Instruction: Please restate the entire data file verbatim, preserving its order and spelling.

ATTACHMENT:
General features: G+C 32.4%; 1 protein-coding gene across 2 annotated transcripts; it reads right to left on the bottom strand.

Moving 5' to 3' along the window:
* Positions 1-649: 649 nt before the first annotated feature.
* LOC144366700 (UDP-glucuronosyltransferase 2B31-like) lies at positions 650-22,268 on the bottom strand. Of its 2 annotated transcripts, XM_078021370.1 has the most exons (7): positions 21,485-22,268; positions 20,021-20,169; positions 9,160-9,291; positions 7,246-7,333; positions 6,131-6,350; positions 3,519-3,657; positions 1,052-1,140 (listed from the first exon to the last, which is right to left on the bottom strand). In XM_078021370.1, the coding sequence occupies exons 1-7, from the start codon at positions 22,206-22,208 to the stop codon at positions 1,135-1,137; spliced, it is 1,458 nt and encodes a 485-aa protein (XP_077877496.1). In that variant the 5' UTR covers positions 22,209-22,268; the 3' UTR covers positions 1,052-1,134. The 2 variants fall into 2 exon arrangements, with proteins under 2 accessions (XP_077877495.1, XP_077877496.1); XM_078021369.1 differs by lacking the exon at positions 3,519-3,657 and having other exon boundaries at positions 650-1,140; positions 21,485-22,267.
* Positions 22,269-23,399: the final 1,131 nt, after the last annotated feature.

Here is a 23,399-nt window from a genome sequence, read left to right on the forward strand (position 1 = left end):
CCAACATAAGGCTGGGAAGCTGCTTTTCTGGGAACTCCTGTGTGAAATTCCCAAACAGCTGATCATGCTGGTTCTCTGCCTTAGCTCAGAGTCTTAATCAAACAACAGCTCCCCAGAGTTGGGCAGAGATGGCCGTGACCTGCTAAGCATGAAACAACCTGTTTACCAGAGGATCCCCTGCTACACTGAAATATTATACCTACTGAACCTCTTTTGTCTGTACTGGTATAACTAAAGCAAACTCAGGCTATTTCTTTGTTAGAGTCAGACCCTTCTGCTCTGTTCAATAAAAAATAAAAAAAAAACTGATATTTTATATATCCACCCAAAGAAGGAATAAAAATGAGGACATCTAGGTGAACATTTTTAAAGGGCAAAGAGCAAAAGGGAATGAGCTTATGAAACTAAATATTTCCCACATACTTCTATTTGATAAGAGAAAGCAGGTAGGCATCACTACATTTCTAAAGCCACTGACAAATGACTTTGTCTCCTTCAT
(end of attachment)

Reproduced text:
General features: G+C 32.4%; 1 protein-coding gene across 2 annotated transcripts; it reads right to left on the bottom strand.

Moving 5' to 3' along the window:
* Positions 1-649: 649 nt before the first annotated feature.
* LOC144366700 (UDP-glucuronosyltransferase 2B31-like) lies at positions 650-22,268 on the bottom strand. Of its 2 annotated transcripts, XM_078021370.1 has the most exons (7): positions 21,485-22,268; positions 20,021-20,169; positions 9,160-9,291; positions 7,246-7,333; positions 6,131-6,350; positions 3,519-3,657; positions 1,052-1,140 (listed from the first exon to the last, which is right to left on the bottom strand). In XM_078021370.1, the coding sequence occupies exons 1-7, from the start codon at positions 22,206-22,208 to the stop codon at positions 1,135-1,137; spliced, it is 1,458 nt and encodes a 485-aa protein (XP_077877496.1). In that variant the 5' UTR covers positions 22,209-22,268; the 3' UTR covers positions 1,052-1,134. The 2 variants fall into 2 exon arrangements, with proteins under 2 accessions (XP_077877495.1, XP_077877496.1); XM_078021369.1 differs by lacking the exon at positions 3,519-3,657 and having other exon boundaries at positions 650-1,140; positions 21,485-22,267.
* Positions 22,269-23,399: the final 1,131 nt, after the last annotated feature.

Here is a 23,399-nt window from a genome sequence, read left to right on the forward strand (position 1 = left end):
CCAACATAAGGCTGGGAAGCTGCTTTTCTGGGAACTCCTGTGTGAAATTCCCAAACAGCTGATCATGCTGGTTCTCTGCCTTAGCTCAGAGTCTTAATCAAACAACAGCTCCCCAGAGTTGGGCAGAGATGGCCGTGACCTGCTAAGCATGAAACAACCTGTTTACCAGAGGATCCCCTGCTACACTGAAATATTATACCTACTGAACCTCTTTTGTCTGTACTGGTATAACTAAAGCAAACTCAGGCTATTTCTTTGTTAGAGTCAGACCCTTCTGCTCTGTTCAATAAAAAATAAAAAAAAAACTGATATTTTATATATCCACCCAAAGAAGGAATAAAAATGAGGACATCTAGGTGAACATTTTTAAAGGGCAAAGAGCAAAAGGGAATGAGCTTATGAAACTAAATATTTCCCACATACTTCTATTTGATAAGAGAAAGCAGGTAGGCATCACTACATTTCTAAAGCCACTGACAAATGACTTTGTCTCCTTCAT